Ello to the future of social media?

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Thomas Hawk on his movement from Facebook to ello.

I’ve been increasingly disappointed with my experience on Facebook. I find that fewer and fewer of my friends are seeing what I post and engagement is increasingly going down.

I’m seeing more and more “sponsored” posts and advertising crowding out organic content, which probably plays a part in this…

I have danced with completely deleting my Facebook account for quite some time. There are a few reasons why I haven’t done so yet, but I view content there occasionally and post content there rarely. When I do post to Facebook its generally reposting from a blog post, or cross posting from my Instagram feed.

Again, Thomas Hawk nails it:

I feel respect for my content on Ello, which is shown large in full high res glory. This is why I put more of myself into my art and photography on Ello than any other site. The respect feels greater.

I am playing with ello too (find me at ello.co/desparoz and will certainly try out posting some images and words there to see what feedback I can get.

For me, for now, DesParoz.com remains my main venue to posting content (images and words), but some social media will continue to play part of communicating that – and will be an increasingly important part of the conversation that continues after the post. [1]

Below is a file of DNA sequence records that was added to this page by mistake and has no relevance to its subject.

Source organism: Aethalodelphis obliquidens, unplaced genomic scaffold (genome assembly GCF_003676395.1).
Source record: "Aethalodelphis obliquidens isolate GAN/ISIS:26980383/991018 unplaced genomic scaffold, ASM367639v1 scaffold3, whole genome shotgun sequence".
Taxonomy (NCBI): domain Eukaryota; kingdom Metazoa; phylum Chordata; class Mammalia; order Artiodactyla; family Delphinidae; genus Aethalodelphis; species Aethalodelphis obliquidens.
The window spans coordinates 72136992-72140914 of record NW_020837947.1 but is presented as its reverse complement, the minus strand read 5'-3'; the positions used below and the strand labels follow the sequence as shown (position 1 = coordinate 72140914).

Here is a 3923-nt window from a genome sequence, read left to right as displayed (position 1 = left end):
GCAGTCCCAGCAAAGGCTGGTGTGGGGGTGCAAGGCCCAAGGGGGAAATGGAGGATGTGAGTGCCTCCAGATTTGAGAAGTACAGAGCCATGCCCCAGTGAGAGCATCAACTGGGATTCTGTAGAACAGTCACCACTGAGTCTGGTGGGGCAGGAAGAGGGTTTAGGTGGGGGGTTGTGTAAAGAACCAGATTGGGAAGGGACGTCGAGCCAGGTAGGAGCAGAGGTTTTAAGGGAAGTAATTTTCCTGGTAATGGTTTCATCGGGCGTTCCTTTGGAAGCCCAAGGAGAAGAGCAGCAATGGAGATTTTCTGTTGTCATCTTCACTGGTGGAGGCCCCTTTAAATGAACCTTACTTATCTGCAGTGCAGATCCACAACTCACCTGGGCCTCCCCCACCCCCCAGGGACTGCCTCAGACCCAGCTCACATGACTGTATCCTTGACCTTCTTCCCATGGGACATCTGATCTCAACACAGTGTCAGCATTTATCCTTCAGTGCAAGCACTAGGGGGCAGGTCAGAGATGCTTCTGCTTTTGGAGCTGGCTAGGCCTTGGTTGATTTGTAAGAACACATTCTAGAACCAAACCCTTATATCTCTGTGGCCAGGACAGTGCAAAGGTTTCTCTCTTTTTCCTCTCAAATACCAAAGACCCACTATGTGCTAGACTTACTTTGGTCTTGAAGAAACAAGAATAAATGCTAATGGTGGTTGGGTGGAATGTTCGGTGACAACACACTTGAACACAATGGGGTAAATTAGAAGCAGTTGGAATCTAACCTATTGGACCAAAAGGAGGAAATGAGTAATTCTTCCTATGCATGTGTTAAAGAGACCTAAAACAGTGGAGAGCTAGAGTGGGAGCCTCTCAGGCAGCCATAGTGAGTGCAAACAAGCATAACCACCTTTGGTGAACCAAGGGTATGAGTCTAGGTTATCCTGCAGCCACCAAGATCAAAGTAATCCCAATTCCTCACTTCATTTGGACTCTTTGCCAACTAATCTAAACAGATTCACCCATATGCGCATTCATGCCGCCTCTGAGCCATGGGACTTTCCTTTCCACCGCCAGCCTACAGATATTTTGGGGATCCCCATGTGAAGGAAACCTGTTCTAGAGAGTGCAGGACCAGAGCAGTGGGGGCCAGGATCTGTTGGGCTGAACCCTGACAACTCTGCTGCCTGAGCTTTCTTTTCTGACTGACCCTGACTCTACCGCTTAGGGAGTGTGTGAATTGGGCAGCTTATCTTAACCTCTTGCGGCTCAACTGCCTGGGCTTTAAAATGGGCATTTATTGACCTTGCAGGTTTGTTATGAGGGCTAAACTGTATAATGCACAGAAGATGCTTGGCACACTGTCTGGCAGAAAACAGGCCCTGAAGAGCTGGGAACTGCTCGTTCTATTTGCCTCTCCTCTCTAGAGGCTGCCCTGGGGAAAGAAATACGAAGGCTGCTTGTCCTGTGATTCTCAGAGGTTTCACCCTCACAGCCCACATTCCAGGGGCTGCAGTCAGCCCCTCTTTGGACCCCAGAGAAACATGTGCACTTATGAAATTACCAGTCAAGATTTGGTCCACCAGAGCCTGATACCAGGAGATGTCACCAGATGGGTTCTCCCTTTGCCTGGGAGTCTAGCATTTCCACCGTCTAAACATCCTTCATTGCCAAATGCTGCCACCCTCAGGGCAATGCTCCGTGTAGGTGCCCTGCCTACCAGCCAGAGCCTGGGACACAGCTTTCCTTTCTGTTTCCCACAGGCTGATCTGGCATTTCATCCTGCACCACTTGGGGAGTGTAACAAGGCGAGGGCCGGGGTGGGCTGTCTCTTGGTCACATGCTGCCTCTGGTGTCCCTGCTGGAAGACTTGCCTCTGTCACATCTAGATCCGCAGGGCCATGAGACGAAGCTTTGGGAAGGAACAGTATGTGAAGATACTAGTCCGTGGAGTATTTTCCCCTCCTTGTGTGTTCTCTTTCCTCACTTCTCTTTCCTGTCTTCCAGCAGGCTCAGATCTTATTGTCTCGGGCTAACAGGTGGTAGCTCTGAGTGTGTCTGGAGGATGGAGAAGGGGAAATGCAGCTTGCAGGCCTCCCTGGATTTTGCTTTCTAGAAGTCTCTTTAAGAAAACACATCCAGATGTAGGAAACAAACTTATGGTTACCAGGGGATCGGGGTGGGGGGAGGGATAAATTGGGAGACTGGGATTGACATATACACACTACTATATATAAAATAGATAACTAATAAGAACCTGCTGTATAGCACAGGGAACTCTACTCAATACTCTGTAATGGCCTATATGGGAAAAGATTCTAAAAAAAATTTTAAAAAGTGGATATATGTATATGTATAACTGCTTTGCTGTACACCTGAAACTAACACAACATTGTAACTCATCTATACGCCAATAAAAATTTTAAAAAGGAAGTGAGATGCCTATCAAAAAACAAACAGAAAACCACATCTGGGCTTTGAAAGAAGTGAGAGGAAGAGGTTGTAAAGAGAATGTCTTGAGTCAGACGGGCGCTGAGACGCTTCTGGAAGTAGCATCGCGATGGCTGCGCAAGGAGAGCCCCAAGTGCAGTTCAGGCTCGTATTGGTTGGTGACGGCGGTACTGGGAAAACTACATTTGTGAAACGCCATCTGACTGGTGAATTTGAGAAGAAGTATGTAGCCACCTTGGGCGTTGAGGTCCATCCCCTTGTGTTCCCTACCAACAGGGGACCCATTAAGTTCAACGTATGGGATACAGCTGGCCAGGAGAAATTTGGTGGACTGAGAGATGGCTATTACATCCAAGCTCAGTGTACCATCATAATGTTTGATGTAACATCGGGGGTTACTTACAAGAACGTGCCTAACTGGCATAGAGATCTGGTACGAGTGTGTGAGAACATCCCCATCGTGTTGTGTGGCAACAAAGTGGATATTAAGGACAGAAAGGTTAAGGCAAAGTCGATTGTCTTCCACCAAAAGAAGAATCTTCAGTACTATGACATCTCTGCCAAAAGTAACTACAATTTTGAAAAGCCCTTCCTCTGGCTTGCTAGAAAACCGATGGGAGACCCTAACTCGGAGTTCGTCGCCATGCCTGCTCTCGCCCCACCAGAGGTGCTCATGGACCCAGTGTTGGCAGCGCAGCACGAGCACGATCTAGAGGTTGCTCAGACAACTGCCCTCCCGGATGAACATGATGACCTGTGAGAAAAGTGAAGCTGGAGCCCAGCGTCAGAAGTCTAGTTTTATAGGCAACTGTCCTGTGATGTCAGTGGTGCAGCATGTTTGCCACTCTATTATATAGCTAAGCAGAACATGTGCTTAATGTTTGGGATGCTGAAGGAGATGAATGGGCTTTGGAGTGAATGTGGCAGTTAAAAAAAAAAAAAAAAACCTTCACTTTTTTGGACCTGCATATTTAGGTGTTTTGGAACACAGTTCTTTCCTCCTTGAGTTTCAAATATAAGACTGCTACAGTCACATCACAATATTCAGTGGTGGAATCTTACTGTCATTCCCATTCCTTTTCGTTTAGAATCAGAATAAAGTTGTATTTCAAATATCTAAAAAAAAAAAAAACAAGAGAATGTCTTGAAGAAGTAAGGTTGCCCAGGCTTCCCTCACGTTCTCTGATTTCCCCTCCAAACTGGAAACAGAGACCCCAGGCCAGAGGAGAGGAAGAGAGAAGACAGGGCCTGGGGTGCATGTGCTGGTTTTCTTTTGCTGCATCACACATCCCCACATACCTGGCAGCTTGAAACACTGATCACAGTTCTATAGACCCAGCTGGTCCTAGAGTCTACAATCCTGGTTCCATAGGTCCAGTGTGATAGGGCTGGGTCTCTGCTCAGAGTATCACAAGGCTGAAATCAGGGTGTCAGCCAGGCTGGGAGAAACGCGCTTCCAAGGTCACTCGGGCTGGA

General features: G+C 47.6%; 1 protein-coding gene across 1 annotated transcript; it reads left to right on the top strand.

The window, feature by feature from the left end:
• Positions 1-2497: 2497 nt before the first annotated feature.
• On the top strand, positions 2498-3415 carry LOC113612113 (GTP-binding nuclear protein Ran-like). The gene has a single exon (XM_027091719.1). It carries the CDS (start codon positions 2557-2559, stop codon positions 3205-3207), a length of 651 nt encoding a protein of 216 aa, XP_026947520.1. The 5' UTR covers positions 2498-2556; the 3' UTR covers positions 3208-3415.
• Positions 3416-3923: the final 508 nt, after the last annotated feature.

I have lots of questions about the future of Ello, but at this time Ello is seriously interesting.


  1. While comments are currently still enabled on DesParoz.com, I prefer the conversation to happen elsewhere – such as on the commenters own site, linked back, or perhaps now on Ello. I like John Gruber’s approach of keeping the site clean, an approach that sites like Re/code are now following.  ↩

DogHouseDiaries on social media’s simmering privacy policies

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Social Media is an important way to interact with friends and colleagues, and in many cases, with colleagues, customers and suppliers. It can be a powerful tool, but it can also be an incredible productivity sinkhole.

It is also a fact that many of the major social media services have progressively and slowly evolved (eroded) their terms of service to decrease privacy.

Today’s DogHouseDiaries comic beautifully expresses this.

Personally I minimise my time on social networks, sticking mainly to Twitter and LinkedIn. I use Google+ and Facebook selectively, and then only in dedicated (read: sandboxed) apps, or in a browser that I only use for these sites. I don’t access Google or Facebook from my main browser.

AFR: Tweets, Facebook posts track fire hotspots

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IMG_1135The Australian Financial Review has a good article describing the role played by social media in getting the word out about fire warnings during the potentially catastrophic confluence of weather we had on Tuesday.
As discussed in my post on the the NSW Bushfires and the Fires Near Me app, agencies like the NSW Rural Fire Service and the NSW Police, backed up by media like the ABC have used Twitter very effectively to get the word out. The RFS’ Fires Near Me NSW app served this purpose well, as did their website and the bulk SMS sent out to people in the areas declared to have a catastrophic fire risk.

So far, this situation has been dealt with very effectively by the agencies concerned, and I hope people will continue to use the tools and heed the warnings passed on.